August 2001 Bulletin
New tax law has changes for retirement plans
Analysis will show whether current scheme is most economical approach
The Economic Growth and Tax Relief Reconciliation Act of 2001 makes significant changes to the operation of retirement plans. These changes will require an analysis of whether your current plan structure and approach is still the most economical approach for the practice. This analysis will be in terms of the cost of maintaining and funding the plan vs. the benefits that would accrue to the physicians as additional compensation without the plan.
- The 401(k) Profit Sharing elective contribution limit will be increased to $15,000 (currently the maximum amount is $10,500) with the $15,000 maximum being phased-in with a $500 increase in 2002 and a $1,000 increase for each of the next four years.
- Defined Section 415 Limit will be increased to the lesser of $40,000 (currently the maximum contribution is $35,000) or 100 percent of compensation. This will be effective beginning in the year 2002.
- The eligible compensation for determining the amount eligible for contribution to a retirement plan will be increased to $200,000 beginning in the year 2002 from the current $170,000 compensation limit. This will be a benefit to high-income earners as it aids in contributing more on behalf of the physicians at a lesser cost for contributing for the benefit of employees. This will be an even greater benefit for those plans that are integrated with social security.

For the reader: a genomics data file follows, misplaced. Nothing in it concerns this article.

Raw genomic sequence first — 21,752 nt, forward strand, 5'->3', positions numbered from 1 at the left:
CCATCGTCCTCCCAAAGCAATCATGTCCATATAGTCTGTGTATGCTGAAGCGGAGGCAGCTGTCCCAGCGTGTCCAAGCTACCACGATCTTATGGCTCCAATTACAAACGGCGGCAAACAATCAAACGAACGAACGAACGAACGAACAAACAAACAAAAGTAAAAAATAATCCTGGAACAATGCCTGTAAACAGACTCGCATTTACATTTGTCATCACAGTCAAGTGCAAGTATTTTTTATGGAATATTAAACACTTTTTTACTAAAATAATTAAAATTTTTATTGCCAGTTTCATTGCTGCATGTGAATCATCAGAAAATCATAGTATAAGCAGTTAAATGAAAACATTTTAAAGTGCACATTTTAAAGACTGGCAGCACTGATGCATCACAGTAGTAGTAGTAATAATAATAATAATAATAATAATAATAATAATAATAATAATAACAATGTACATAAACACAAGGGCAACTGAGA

- Individuals age 58 and older will be permitted to make additional contributions to 401(k) plans which are known as catch-up contributions starting at $1,000 per year in the year 2002, increasing $1,000 each year until it reaches a maximum annual catch-up contributions of $5,000 in the year 2006 and thereafter.
- Profit sharing plans including 401(k) plans will have an increased deduction limit for employer contributions equal to 25 percent of compensation. The deductions are currently limited to 15 percent of compensation. The benefit of this provision is that previously where a business needed to utilize a profit sharing plan and a money purchase plan to maximize the contribution on behalf of the high earners, this provision will now allow for a single profit sharing plan to do this. In addition, since the profit sharing plan is totally an elective or discretionary contribution, there is more flexibility for the practice, whereas a money purchase plan requires mandatory contributions.
Other tax changes during the course of the past 18 months include the elimination of the 15 percent excise tax on what was at the time determined to be the accumulation of excess retirement plan benefits, and a change in how retirement plan benefits can be paid out to beneficiaries upon the death of the eligible participant. This change now allows for the beneficiaries of the retirement plan to receive benefit distributions in equal amounts over their estimated lives, thus enabling the recipients to better manage the tax implications of the receipt of these retirement plan benefits. These types of changes continue to reinforce the value of utilizing a retirement plan as one means of accumulation of your investment asset.